Are Corporate Data Centers Obsolete In The Cloud Era?


Kalev Leetaru

June 15, 2016

A chiller plant at the Google Inc. data center in Changhua, Taiwan in 2013. (Ashley Pon/Bloomberg)

Ten years ago one of the most disruptive modern threats to the corporate data center formally debuted: Amazon Web Services officially launched, first offering S2 and then launching EC2 in August 2006. While far from the first large-scale “cloud” offering, Amazon’s sheer size and scale forever recalibrated the vision of what the cloud could be and the scale it could offer to business. No longer was the cloud just about hosting a few odd web servers – it could be a wholesale replacement for a company’s entire infrastructure. Over the following decade the commercial cloud has transformed the computing landscape, with at least one survey suggesting that as of this year more than 89% of all businesses use the public cloud in some fashion and even the US Government is getting into the cloud spirit. Even Uber is stepping back into the public cloud as it grows internationally.

The size of the commercial cloud is staggering. In 2013 Microsoft announced that it had more than one million servers, while a year later, Google was spending more than $5 billion a quarter on its data centers (half on construction of new centers and half on operating its existing centers). Few companies in the world can afford to spend $20 billion a year on their computing infrastructure, while even the entire US Government combined spends just $81 billion a year across all IT expenditures, with “much of this amount reportedly for operating and maintaining existing (legacy) IT systems” including mission critical computing systems some of which are more than half a century old.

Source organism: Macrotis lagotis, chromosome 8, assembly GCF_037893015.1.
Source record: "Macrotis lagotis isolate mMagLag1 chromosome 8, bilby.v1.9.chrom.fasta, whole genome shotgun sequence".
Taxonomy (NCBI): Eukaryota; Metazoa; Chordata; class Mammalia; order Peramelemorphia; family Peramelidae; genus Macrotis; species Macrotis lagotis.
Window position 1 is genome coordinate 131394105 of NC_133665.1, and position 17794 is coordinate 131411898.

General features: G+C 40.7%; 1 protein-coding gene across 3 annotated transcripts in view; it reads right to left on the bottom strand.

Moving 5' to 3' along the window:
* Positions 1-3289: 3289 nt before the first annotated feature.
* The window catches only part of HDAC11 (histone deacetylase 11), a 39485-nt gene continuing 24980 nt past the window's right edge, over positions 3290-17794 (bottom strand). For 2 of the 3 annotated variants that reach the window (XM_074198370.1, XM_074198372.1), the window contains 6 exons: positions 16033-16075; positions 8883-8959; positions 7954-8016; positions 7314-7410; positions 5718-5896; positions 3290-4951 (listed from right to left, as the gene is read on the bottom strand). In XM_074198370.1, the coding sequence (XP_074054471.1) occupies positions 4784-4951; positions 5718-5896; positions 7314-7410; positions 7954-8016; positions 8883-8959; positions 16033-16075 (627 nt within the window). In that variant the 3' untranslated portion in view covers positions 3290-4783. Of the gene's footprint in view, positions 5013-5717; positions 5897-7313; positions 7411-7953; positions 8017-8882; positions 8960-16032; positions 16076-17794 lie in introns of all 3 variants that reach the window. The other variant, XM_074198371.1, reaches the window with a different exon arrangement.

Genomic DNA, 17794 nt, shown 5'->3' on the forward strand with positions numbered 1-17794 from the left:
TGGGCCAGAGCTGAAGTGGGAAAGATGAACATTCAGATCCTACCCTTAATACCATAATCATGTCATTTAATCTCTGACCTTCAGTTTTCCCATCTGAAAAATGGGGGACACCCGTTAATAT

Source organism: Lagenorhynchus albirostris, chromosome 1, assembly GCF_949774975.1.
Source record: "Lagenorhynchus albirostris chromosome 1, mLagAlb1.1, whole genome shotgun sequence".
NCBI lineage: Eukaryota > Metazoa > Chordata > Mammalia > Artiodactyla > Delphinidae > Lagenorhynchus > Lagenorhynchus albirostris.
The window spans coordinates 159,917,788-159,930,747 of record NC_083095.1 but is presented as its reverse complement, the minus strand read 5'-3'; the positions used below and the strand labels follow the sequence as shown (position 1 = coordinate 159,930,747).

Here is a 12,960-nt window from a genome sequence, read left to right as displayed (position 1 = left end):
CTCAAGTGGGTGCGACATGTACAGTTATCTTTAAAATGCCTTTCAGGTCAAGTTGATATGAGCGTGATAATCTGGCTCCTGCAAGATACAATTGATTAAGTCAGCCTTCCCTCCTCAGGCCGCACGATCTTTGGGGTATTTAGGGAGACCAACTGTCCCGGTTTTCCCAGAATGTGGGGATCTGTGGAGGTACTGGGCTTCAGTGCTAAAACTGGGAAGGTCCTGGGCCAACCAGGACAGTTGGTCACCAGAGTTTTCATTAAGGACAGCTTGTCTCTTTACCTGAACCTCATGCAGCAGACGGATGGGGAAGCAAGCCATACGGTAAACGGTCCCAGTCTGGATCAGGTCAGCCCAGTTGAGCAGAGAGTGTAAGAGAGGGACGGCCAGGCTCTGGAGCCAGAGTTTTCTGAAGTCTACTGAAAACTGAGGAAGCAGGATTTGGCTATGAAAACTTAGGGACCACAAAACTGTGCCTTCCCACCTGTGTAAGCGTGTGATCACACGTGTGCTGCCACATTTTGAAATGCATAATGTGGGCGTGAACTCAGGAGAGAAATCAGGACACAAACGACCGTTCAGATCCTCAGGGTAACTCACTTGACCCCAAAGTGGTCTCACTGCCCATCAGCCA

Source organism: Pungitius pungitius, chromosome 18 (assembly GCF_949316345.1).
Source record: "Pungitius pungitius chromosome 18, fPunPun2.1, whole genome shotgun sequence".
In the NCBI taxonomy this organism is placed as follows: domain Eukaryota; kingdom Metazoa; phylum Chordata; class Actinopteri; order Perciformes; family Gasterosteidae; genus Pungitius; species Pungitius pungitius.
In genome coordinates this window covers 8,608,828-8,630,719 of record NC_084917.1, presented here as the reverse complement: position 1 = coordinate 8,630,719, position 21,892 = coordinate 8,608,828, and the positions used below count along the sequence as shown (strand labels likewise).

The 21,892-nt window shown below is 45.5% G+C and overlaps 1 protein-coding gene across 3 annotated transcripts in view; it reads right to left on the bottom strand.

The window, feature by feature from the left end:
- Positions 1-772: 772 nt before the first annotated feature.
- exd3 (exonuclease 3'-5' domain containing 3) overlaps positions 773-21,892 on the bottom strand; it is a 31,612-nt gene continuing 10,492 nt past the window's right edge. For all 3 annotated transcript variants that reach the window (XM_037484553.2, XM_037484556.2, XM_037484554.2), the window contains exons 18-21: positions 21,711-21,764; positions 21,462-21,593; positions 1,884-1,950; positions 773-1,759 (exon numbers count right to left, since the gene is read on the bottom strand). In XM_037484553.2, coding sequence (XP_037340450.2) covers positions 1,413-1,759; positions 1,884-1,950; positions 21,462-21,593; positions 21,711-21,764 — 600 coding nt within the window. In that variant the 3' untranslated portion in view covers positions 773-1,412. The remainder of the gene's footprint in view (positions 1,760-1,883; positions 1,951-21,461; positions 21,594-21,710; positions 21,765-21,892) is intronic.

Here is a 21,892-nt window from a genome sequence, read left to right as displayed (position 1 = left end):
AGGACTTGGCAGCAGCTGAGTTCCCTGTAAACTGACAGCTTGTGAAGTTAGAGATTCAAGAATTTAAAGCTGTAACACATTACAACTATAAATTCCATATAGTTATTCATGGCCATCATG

Even the National Science Foundation-funded supercomputing network that powers American academic research struggles to compete with this scale of investment. The National Center for Supercomputing Applications (NCSA) today calls its nearly $200 million NSF-funded Blue Waters supercomputer “one of the most powerful supercomputers in the world” and emphasizes that it is “the fastest supercomputer on a university campus.” When the machine was delivered in 2012 it had 25 petabytes of disk storage, offering one of the largest storage arrays available for academic research. Yet, the same year that Blue Waters came online, a team of Google MapReduce engineers borrowed one of Google’s new clusters that had just been delivered and sorted a 50PB dataset just to see how long it would take.

In short, the same year the most powerful university-housed supercomputer came online, a couple of Google engineers borrowed for a few days just one of Google’s myriad clusters to run a quick benchmark and the machine they borrowed had more than twice the total storage of the most powerful supercomputer available for academic research. To make things even more interesting, 2012 was also the year that Google publicly launched its commercial cloud computing infrastructure, debuting with more than 770,000 cores, of which one single project used more than 600,000 for a single hero run, nearly double the number in Blue Waters and was equipped with more than 2.8 petabytes of RAM, also double that of Blue Waters. Granted, this comparison isn’t quite fair as Blue Waters offers direct, not virtual access to cores, coupled the cores with GPU accelerators, offered distributed shared memory and other hardware layers to offer a more cohesive environment compared with the fully decentralized cluster model of Google’s offering. Yet, for the kinds of workloads increasingly powering the “big data” era, the comparison is an apt one.